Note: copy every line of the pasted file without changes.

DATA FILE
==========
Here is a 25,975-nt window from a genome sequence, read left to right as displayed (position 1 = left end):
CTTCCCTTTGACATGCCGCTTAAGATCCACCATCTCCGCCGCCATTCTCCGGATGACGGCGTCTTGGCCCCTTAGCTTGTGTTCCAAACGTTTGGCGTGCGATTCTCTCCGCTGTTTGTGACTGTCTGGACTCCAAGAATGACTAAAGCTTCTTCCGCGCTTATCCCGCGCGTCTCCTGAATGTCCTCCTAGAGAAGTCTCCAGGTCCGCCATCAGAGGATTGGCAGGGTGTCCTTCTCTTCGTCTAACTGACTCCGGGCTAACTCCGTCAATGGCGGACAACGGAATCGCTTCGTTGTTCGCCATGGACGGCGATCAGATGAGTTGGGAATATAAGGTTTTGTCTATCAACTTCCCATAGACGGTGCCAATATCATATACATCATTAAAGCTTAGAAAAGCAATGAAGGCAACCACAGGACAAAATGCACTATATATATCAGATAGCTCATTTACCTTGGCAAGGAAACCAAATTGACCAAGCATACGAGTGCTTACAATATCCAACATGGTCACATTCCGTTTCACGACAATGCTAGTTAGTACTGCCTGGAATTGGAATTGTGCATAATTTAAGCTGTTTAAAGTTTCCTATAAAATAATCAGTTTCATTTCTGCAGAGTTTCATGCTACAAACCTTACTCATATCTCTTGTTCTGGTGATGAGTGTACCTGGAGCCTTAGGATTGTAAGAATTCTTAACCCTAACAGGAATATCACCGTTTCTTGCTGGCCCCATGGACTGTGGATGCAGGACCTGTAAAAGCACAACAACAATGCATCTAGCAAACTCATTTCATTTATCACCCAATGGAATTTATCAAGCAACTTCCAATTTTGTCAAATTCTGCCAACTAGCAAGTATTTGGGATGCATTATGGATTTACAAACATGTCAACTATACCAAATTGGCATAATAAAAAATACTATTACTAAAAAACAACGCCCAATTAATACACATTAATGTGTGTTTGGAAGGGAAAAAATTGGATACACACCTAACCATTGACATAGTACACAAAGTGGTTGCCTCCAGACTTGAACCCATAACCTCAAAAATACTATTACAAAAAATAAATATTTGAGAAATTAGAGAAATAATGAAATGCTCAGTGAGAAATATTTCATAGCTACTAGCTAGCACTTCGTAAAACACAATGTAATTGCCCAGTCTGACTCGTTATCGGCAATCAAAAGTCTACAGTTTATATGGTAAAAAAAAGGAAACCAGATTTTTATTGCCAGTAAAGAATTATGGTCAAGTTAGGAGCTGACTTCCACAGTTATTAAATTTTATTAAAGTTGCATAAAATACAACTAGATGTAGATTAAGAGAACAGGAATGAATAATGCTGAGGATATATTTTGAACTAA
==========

Here is a 25,975-nt window from a genome sequence, read left to right as displayed (position 1 = left end):
CTTCCCTTTGACATGCCGCTTAAGATCCACCATCTCCGCCGCCATTCTCCGGATGACGGCGTCTTGGCCCCTTAGCTTGTGTTCCAAACGTTTGGCGTGCGATTCTCTCCGCTGTTTGTGACTGTCTGGACTCCAAGAATGACTAAAGCTTCTTCCGCGCTTATCCCGCGCGTCTCCTGAATGTCCTCCTAGAGAAGTCTCCAGGTCCGCCATCAGAGGATTGGCAGGGTGTCCTTCTCTTCGTCTAACTGACTCCGGGCTAACTCCGTCAATGGCGGACAACGGAATCGCTTCGTTGTTCGCCATGGACGGCGATCAGATGAGTTGGGAATATAAGGTTTTGTCTATCAACTTCCCATAGACGGTGCCAATATCATATACATCATTAAAGCTTAGAAAAGCAATGAAGGCAACCACAGGACAAAATGCACTATATATATCAGATAGCTCATTTACCTTGGCAAGGAAACCAAATTGACCAAGCATACGAGTGCTTACAATATCCAACATGGTCACATTCCGTTTCACGACAATGCTAGTTAGTACTGCCTGGAATTGGAATTGTGCATAATTTAAGCTGTTTAAAGTTTCCTATAAAATAATCAGTTTCATTTCTGCAGAGTTTCATGCTACAAACCTTACTCATATCTCTTGTTCTGGTGATGAGTGTACCTGGAGCCTTAGGATTGTAAGAATTCTTAACCCTAACAGGAATATCACCGTTTCTTGCTGGCCCCATGGACTGTGGATGCAGGACCTGTAAAAGCACAACAACAATGCATCTAGCAAACTCATTTCATTTATCACCCAATGGAATTTATCAAGCAACTTCCAATTTTGTCAAATTCTGCCAACTAGCAAGTATTTGGGATGCATTATGGATTTACAAACATGTCAACTATACCAAATTGGCATAATAAAAAATACTATTACTAAAAAACAACGCCCAATTAATACACATTAATGTGTGTTTGGAAGGGAAAAAATTGGATACACACCTAACCATTGACATAGTACACAAAGTGGTTGCCTCCAGACTTGAACCCATAACCTCAAAAATACTATTACAAAAAATAAATATTTGAGAAATTAGAGAAATAATGAAATGCTCAGTGAGAAATATTTCATAGCTACTAGCTAGCACTTCGTAAAACACAATGTAATTGCCCAGTCTGACTCGTTATCGGCAATCAAAAGTCTACAGTTTATATGGTAAAAAAAAGGAAACCAGATTTTTATTGCCAGTAAAGAATTATGGTCAAGTTAGGAGCTGACTTCCACAGTTATTAAATTTTATTAAAGTTGCATAAAATACAACTAGATGTAGATTAAGAGAACAGGAATGAATAATGCTGAGGATATATTTTGAACTAA